Dave Johnson Sermon: “The Greatest Gift” (John 1:1 Dave Johnson Sermon: “The Greatest Gift” (John 1:1-14) Christmas Day, 2010 A couple years ago as my family was opening presents

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    Dave Johnson Sermon: The Greatest Gift (John 1:1-14) Christmas Day, 2010

    A couple years ago as my family was opening presents on Christmas morning my daughter, Becky took one of her presents and read aloud the label, To Becky From Becky. The rest of us looked at one another with puzzled faces. Hmm she continued as she opened it, I wonder what it is. When she unwrapped it and discovered that it was beautiful handbag she exclaimed, Alrightjust what I wanted! . She had bought, wrapped, and given herself a handbag as a Christmas present to herself. It was hysterical and our whole family cracked up .

    On Christmas we tend to receive the best presents from people who know us the best and love us the mostperhaps a spouse or parent or child, or maybe if its been a particularly bad year, yourself . One Christmas when I was in high school I received a lint brush for Christmasnot just any lint brush, but a lint brush in the shape of a carthe perfect gift for a teenage guy, right? After all the number one thing on the mind of teenage guys is not sports or cars or girls, its the lint on their clothes . That was definitely one of the strangest gifts I ever received, and Im sure if I asked each of you to share some strange gift stories youd all be able to do so. On the other hand, one of the best presents I ever received was an iPod, which my wife and kids pitched in and bought for me a couple years ago. I love music and I use it all the time and when I do Im reminded of how well my family knows me and how much they love me.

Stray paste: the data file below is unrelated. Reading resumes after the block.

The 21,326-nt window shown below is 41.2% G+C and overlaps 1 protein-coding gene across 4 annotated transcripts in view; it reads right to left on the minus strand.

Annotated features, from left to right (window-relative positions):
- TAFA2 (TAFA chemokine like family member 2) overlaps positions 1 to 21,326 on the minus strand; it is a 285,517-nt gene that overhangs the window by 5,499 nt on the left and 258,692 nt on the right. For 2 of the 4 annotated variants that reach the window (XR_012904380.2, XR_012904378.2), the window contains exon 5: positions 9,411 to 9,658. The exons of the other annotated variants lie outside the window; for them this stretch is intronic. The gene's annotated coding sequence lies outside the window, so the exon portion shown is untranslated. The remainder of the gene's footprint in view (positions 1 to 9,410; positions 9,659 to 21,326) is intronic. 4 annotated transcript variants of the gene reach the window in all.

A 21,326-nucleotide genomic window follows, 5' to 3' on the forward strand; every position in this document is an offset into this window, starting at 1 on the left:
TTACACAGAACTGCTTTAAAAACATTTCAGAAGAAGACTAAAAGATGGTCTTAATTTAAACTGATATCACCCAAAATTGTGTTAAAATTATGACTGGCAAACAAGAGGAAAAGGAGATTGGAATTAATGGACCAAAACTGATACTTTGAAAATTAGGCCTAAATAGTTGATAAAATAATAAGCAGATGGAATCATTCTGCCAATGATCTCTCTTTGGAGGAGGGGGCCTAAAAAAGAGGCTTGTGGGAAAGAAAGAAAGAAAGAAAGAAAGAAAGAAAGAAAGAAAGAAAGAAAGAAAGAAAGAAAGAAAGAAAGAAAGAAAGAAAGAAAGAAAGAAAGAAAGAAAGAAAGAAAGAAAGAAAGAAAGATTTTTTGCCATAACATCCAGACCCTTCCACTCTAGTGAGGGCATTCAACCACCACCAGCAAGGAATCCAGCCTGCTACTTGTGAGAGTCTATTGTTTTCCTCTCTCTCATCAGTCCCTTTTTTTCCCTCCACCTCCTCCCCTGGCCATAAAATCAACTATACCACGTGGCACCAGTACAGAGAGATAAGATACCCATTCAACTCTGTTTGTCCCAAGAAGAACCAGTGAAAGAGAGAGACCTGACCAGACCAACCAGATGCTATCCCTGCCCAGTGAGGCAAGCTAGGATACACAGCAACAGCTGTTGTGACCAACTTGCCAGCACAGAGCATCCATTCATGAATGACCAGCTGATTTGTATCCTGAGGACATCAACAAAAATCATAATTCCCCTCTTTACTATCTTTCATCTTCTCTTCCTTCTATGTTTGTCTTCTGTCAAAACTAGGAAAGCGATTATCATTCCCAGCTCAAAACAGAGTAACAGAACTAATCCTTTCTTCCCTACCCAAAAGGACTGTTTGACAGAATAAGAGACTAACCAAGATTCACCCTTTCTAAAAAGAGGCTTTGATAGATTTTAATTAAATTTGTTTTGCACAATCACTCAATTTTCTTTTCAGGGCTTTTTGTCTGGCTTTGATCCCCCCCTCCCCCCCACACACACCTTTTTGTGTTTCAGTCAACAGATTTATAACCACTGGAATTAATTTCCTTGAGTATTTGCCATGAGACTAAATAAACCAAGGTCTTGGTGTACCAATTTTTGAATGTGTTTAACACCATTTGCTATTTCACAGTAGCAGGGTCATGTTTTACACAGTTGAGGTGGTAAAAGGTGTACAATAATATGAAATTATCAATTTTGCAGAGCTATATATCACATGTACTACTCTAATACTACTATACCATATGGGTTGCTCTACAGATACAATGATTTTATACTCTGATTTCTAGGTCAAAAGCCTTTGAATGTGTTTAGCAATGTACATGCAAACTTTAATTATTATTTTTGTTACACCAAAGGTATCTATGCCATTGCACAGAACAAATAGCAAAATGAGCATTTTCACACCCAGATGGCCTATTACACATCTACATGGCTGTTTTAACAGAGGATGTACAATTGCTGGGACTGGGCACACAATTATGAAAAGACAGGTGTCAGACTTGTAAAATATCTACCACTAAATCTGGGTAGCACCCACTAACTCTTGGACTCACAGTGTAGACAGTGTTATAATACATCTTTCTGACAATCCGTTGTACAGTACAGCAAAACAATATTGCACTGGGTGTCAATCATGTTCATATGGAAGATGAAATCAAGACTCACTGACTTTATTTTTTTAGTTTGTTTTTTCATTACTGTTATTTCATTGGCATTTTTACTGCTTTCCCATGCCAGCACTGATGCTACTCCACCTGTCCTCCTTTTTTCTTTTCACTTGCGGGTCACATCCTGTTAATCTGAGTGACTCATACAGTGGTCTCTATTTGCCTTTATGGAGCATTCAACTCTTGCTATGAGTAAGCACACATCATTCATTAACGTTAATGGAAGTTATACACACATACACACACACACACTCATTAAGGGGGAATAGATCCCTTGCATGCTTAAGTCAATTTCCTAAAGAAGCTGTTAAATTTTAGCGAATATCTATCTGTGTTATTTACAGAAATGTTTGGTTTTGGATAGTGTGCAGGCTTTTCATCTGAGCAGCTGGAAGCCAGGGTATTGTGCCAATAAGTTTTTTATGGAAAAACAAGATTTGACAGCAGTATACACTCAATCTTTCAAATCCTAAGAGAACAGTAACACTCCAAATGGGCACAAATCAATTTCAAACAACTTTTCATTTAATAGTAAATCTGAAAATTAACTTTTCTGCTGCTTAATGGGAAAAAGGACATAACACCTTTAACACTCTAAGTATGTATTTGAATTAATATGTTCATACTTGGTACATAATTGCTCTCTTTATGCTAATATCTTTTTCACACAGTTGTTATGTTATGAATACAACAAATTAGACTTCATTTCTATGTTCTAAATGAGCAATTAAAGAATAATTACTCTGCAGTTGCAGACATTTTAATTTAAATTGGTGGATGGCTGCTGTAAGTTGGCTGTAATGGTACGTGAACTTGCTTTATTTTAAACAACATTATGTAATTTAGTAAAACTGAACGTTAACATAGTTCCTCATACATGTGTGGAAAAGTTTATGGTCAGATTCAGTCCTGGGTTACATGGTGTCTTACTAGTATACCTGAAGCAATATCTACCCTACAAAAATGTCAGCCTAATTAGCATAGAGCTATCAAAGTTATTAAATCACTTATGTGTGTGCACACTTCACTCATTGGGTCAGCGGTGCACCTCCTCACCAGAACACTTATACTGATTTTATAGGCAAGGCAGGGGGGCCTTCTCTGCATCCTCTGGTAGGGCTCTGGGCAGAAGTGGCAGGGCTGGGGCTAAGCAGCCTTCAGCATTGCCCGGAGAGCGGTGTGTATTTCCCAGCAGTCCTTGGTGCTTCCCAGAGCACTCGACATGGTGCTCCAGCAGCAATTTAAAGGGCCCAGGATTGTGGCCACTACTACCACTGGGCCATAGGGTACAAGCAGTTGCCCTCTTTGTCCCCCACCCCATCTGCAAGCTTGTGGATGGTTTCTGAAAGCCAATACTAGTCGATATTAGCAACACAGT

On Christmas we join millions and millions of people around the world who celebrate the Greatest Gift of all from the Greatest Giver of all as we celebrate the birth of Jesus Christ, the Son of Godas we prayed in the collect for today: Almighty God, you have given your only-begotten Son... God knows us the best and loves us the most, and so it makes sense that God has given us the greatest gift of all in Jesus Christ.

    And yet as we see in todays lesson from the Gospel According to John, Jesus, the Greatest Gift from the Greatest Giver, was rejected. John tells us that Jesus came to what was his own, and his own people did not accept him. Its as if the world put the present back under the tree, or wrote return to sender on the Christmas card envelope and put it back in the mailbox.